Learn how Section 106 of the National Historic Preservation Act sets up a framework for handling the adverse effects of government undertakings – and how Preservation Maryland uses these tools to save places that matter.

Established in 1966, the National Historic Preservation Act created the basis for the modern historic preservation movement – from the Advisory Council on Historic Preservation to the National Register of Historic Places to Section 106.


Section 106 has been one of the most important tools to originate from the Act. This law requires Federal agencies to take into account the effects of their undertakings on historic properties, and afford the Advisory Council on Historic Preservation a reasonable opportunity to comment. Fortunately, Maryland also has its own version of this law, commonly referred to as “State 106,” legally defined as Sections 5A-325 and 5A-326 of the State Finance and Procurement Article.

Put plainly, these laws require that federal and state undertakings like spending funds, issuing a permit, transferring a property, and other actions be reviewed by the State Historic Preservation Office to determine if there is an adverse effect. If an adverse effect is found, the agency causing that effect must consider the impact and work with consulting parties, like organizations, citizens, neighbors, and local governments, to avoid, minimize or mitigate the impact.

Section 106 in progress at Brookeville, Maryland

Section 106 in progress at Brookeville, Maryland

The process of identifying potential mitigation strategies and “resolving adverse effects” is commonly referred to as consultation. Consultation usually results in a Memorandum of Agreement (MOA), which outlines agreed-upon measures that the agency will take to avoid, minimize, or mitigate the adverse effects.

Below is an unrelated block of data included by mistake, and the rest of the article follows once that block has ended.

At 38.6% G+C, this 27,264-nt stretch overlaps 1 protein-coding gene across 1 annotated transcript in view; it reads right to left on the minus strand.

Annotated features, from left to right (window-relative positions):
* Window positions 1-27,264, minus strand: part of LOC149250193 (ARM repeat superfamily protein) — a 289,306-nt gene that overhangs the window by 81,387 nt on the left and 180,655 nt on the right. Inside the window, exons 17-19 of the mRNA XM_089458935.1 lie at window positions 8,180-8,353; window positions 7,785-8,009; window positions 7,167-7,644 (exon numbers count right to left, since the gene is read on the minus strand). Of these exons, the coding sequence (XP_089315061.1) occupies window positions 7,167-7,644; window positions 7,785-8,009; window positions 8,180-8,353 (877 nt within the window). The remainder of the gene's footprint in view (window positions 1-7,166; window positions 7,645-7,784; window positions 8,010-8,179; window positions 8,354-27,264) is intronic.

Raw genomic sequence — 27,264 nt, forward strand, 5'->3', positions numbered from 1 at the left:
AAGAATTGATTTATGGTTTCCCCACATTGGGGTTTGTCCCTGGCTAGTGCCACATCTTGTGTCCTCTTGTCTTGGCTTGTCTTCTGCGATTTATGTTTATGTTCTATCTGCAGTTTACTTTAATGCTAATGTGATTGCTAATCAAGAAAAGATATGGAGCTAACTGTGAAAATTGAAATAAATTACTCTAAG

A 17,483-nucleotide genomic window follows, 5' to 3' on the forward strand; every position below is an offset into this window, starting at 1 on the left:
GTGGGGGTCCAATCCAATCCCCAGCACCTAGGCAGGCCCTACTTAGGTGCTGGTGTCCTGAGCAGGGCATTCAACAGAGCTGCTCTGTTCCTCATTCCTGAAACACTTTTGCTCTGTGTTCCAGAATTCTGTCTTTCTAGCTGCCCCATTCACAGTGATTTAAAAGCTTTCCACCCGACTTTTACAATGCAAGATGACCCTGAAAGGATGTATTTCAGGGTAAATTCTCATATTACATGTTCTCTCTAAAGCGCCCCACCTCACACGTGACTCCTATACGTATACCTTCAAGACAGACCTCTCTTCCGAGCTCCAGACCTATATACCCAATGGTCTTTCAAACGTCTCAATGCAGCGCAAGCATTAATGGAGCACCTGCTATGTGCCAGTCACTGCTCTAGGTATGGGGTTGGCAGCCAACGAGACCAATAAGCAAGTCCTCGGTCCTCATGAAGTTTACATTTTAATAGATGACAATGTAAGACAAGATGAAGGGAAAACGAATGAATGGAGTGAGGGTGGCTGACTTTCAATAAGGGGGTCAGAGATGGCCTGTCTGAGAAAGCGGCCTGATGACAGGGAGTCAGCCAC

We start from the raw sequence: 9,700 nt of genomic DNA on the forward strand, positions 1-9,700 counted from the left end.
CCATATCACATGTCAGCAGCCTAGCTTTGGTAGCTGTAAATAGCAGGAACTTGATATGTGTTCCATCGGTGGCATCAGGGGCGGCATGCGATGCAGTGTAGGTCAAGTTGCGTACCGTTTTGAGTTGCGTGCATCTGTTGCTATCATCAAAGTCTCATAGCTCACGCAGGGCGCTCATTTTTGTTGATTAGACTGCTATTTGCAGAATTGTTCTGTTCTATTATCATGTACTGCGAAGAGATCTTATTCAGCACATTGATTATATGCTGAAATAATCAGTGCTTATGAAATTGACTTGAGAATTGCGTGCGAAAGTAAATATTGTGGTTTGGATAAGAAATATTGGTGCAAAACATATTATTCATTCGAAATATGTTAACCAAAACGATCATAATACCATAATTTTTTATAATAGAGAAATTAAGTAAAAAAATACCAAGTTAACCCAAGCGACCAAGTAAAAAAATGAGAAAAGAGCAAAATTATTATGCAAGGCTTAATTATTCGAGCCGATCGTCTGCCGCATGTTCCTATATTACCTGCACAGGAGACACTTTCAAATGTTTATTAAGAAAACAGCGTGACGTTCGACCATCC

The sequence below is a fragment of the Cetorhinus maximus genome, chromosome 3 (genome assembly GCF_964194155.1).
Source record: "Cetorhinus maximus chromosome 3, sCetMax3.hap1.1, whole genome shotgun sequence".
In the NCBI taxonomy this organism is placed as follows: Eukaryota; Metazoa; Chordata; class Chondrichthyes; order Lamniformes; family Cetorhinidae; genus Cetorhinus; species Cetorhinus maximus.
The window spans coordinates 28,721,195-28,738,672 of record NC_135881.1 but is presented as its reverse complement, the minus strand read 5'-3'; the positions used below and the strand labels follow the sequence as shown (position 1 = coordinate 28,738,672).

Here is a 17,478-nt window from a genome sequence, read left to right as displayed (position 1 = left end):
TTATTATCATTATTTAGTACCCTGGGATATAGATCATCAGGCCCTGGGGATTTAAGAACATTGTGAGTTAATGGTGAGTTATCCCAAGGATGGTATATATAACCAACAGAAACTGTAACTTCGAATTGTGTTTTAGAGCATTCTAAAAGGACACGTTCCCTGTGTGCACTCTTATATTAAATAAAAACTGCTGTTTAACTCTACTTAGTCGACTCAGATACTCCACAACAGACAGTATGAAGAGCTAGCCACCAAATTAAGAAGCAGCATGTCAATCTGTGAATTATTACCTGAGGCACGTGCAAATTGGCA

The Maryland Historical Trust reviewed nearly 5,400 projects in 2015 – with only a few dozen resulting in an adverse effect that required consultation.

Preservation Maryland cannot engage in every consultation, but when the stakes are high, the precedent is troubling or the scale of the project is vast, we do get involved. We are currently actively involved in several significant consultations, including: The construction of a bypass around historic Brookeville in Montgomery County, the $700 million vacant housing demolition effort in Baltimore City called Project C.O.R.E., and the B&P Tunnel project in Baltimore City.

We take our role seriously and when the loss of historic resources cannot be avoided, we push for creative, lasting and impactful mitigation. Mitigation can come in many forms – including survey, research, documentation, interpretation, bricks-and-mortar funding, staff assistance and more.

To learn more about Section 106 and how you can play a role as a citizen or organization, visit the website of the Advisory Council on Historic Preservation.